Apple Varieties‎ > ‎


(Trail X Osman)

Photo by Vic Johanson

Trailman originated with the Morden Research Station, Agriculture Canada, by Dr. C. R. Use for the Prairie Fruit Breeding Cooperative, and was tested and selected, at the Beaverlodge Research Station by R. E. Harris, then introduced in 1973. The tree is vigorous, upright spreading, precocious, annually productive and a heavy bearer. It is hardy to Zone 1, and highly resistant to fire blight. The fruit is 4.0-4.5 cm (1.75") in diameter, near round or slightly round oblate, and matures in late August to early September. The skin is thin, yellow blushed or overlaid with brownish red. The flesh is golden yellow, crisp, sub acid, and juicy with a pleasant and slightly nutty flavor. It is excellent for fresh eating, cooking, canning, and fair to good for juicing. It is good dried, though best if the core is removed as the seed casings get quite hard when dried.  

Both our Trailman trees fruited well in their 4th year. The fruit is prone to water coring and reported to crack in the Anchorage area. We experienced a little cracking on very ripe fruit in the record rainfall of 2014. In our observation, Trailman is slow to ripen in years when our summers are unusually cold. It is hard to know if the delay comes from a late spring or a lack of summer sun.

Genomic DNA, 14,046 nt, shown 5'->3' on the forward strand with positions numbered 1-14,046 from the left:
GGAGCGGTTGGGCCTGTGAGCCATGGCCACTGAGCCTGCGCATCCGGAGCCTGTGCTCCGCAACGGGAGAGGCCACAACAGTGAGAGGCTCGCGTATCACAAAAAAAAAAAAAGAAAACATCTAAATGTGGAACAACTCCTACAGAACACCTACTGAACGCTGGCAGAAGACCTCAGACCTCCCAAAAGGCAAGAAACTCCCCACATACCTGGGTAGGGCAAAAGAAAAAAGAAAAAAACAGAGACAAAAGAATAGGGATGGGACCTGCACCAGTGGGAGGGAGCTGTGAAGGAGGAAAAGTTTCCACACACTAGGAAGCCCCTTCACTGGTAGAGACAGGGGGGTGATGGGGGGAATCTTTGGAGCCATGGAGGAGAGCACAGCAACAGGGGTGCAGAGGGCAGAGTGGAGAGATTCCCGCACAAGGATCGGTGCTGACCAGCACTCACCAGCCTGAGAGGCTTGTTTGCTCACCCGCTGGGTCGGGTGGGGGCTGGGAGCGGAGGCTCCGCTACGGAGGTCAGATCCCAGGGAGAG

This is about the hardiest apple known in Fairbanks. It will produce fruit in areas with winter lows of -50 F or colder. It is extremely hardy and a great choice if you live in low-lying areas.

From the USDA Germplasm website: Fruit: size, 4 cm, crabapple, egg shaped. Uniform golden, overlaid by distinctive reddish-brown wash on exposed side. Flesh golden yellow, spicy tart flavor. Dessert or canning, good juice and mixer. Bears at an early age. "A good crab, but too small", says Coutts (1991).